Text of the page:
- Cash flow provides insight into cash going in and out of a business.
- Monitoring cash flow can help business owners make savvy financial decisions.
- Businesses can manage their cash flow to potentially increase profit.
A significant amount of money moves in and out of your company when running a small business. It’s critical to have enough funds on hand to cover short- and long-term expenses, though that can be a significant challenge at times. One way to understand your business’s net balance is by looking at cash flow. Monitoring cash flow helps you determine how much comes in and goes out over a given period of time.
Calculating your cash flow can help you predict when your business’s liquidity will be low, as well as the typical timing and amount of cash inflows and outflows. Whether your business has positive or negative cash flow, knowing exactly what your cash flow is can help you make informed and profitable business decisions.
Cash flow meaning
While you may have heard the term cash flow, you may not fully understand the impact it could have on your business decisions. Cash flow is the amount of money moving in and out of a company during a set period of time. This time period is for you to decide. Most businesses employ a cash flow management system, and track cash flow weekly, at a minimum. Cash flow is different from net income, which is solely the profit a company has earned for a specific period of time.
Businesses can have positive or negative cash flow.
Positive cash flow means there’s more money coming into the company than going out, and negative cash flow means there’s more money leaving the company than coming in.
Bear in mind that either kind of cash flow can be temporary and operating at a loss may not necessarily be due to negative cash flow. This simply means the amount of money you’re spending is higher than what’s being brought in during the period you’re tracking.
Types of cash flow
There are a few different types of cash flow worth tracking, including:
- Cash flow from operations: This is cash generated from your primary business activities and is often the biggest source of cash for most businesses.
- Cash flow from investments: This is cash generated from your business’s various investments, whether that's equipment, investments or property.
- Cash flow from financing: This is cash moved between a company and its investors, as well as its creditors. These financing activities usually include debt, equity or dividend payments, depending on the source of the money.
Why is cash flow important to a small business?
Cash flow is crucial to the success of a small business because it provides important information about financial health.
Cash flow management allows you to understand and oversee your company’s cash flow to:
- Better understand how much cash is on hand
- Predict the frequency and amount of money moving in and out
- Determine if you can cover essential expenses such as overhead costs and payroll
- Pinpoint investment opportunities during times of positive cash flow
- Identify opportunities for growth, such as through renovations or expansion
All of these benefits can ultimately boost margins, increase profits, open up additional revenue streams and help you make other financially savvy business decisions.
Using cash flow statements
A cash flow statement provides an at-a-glance view of incoming and outgoing cash. It’s also a helpful tool for tracking and documentation purposes. Whether you’re tracking cash flow weekly or monthly, you’ll want to keep a log of cash flow statements when bookkeeping and prioritize them as you would a balance sheet, income statement or other financial documents.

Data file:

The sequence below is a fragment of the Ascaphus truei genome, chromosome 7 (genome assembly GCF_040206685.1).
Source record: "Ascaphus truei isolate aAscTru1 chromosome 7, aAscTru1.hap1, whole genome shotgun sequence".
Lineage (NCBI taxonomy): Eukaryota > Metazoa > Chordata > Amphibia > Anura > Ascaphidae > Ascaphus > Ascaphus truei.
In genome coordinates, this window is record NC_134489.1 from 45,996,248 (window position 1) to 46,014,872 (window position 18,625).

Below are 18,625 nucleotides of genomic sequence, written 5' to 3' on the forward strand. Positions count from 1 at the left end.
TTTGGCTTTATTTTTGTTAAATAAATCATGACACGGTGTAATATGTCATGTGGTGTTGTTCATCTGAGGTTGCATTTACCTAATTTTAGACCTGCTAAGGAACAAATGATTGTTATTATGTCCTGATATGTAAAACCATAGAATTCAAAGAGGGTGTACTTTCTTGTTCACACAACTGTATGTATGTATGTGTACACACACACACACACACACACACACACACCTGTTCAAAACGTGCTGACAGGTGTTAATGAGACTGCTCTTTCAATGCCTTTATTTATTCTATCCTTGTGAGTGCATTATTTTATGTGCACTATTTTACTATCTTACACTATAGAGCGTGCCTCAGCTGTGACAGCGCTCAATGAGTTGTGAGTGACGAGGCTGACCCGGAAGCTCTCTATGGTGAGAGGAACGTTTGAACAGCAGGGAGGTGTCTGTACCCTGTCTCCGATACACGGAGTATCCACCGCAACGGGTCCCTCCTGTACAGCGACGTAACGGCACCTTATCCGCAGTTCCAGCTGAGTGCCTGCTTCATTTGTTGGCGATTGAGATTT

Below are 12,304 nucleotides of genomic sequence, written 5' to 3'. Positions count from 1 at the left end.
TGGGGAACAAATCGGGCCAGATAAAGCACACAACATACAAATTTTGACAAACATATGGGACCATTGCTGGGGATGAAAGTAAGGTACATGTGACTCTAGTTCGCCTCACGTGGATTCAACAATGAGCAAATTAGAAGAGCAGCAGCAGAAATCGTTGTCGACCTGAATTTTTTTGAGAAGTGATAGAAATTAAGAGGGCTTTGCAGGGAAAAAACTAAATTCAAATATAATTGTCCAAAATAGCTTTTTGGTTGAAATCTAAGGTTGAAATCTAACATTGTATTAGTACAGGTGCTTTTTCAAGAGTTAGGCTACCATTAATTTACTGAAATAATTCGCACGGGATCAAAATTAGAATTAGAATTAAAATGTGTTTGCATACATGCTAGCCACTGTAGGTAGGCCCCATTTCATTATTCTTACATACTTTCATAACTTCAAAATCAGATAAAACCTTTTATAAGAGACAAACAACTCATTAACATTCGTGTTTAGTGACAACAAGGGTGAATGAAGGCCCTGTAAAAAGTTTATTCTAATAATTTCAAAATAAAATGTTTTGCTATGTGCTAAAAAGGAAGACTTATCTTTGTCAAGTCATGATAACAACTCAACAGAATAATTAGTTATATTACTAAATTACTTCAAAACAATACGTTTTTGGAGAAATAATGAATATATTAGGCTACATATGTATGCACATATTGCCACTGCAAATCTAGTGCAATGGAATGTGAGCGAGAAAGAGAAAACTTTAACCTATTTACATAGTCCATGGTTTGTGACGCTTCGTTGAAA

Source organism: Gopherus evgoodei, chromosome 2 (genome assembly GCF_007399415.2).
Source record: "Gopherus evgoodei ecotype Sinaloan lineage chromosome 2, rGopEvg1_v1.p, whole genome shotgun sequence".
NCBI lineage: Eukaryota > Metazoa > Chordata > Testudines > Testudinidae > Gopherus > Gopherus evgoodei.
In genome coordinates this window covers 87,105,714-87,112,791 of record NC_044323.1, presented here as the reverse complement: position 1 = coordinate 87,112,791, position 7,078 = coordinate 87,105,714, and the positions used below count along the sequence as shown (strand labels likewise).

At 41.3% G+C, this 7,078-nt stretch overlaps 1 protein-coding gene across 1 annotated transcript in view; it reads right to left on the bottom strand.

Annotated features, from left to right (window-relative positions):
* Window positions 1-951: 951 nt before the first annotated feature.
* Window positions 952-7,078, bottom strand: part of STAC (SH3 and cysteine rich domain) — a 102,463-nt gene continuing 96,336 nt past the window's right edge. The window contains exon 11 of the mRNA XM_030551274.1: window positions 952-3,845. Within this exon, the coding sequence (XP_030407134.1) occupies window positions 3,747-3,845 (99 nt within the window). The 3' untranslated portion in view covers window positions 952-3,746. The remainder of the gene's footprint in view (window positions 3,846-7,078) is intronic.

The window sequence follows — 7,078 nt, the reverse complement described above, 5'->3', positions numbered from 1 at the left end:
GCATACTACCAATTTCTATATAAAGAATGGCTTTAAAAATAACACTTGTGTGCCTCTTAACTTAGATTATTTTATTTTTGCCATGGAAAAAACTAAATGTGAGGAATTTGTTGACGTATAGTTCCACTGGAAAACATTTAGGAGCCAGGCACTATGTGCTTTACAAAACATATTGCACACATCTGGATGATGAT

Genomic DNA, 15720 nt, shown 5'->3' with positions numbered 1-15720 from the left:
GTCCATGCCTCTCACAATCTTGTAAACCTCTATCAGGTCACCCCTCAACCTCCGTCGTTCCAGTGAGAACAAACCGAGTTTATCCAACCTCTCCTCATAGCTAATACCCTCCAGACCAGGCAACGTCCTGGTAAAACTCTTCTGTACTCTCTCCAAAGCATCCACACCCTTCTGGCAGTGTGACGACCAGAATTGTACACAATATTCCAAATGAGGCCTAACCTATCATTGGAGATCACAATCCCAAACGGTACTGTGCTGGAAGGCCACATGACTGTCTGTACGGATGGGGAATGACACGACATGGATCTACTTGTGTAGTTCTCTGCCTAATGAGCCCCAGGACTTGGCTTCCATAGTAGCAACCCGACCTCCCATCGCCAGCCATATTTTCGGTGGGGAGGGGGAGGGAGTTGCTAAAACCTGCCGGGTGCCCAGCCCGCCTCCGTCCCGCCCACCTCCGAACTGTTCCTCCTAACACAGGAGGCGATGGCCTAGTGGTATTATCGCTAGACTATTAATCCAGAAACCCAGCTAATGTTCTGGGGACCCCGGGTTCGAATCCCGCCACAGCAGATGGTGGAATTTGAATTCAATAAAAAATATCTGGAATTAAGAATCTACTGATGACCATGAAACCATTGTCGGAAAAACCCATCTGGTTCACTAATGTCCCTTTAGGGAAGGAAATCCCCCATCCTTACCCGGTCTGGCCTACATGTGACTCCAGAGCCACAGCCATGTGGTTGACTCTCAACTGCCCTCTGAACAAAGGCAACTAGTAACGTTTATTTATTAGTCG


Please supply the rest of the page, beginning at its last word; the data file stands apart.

A series of cash flow statements can help uncover short- and long-term patterns, unnecessary expenditures or changes to invoicing terms that could help you keep cash flow more consistent and capitalize on investment opportunities.
How to manage your cash flow
Cash flow is something you can influence and use to develop business success strategies. There are several such ways to manage your cash flow.
The first method is to determine if your payment terms are working to your advantage. Consider offering clients different invoice payment terms (such as 30-day, 60-day or 90-day terms). Staggering your payment terms can help you normalize your cash flow, as long as payments are made on time. If some clients often pay late, consider steps to avoid overdue payments, as this can help maintain a more consistent cash flow.
You can also take steps internally to maintain a healthy, positive cash flow. Keep track of your inventory to make sure estimates are accurate and clear, and work on payment terms with vendors so that you can manage inflows and outflows every month. It’s also helpful to frequently audit your expenditures and weed out unnecessary purchases.
Managing cash flow with a small business line of credit
Should you and your business still encounter cash flow challenges, you may want to consider opening a business line of credit. A business line of credit offers you a certain amount of money from which you can borrow over a set period of time. You only have to pay interest on the money you’ve pulled from your business line of credit, which can help you cover short-term negative cash flows.
If a business line of credit sounds like an appealing option to help you make your cash flow more consistent, it’s important to partner with the right kind of financial institution. First Republic Bank specializes in business lines of credit for this and other purposes. Our team of small business banking experts can walk you through your options, as well as your ambitions for long-term growth.
There are a variety of small business loans out there; finding the right one for your needs is often the real challenge. First Republic Bank can help you decide what’s right for you over the short and long term.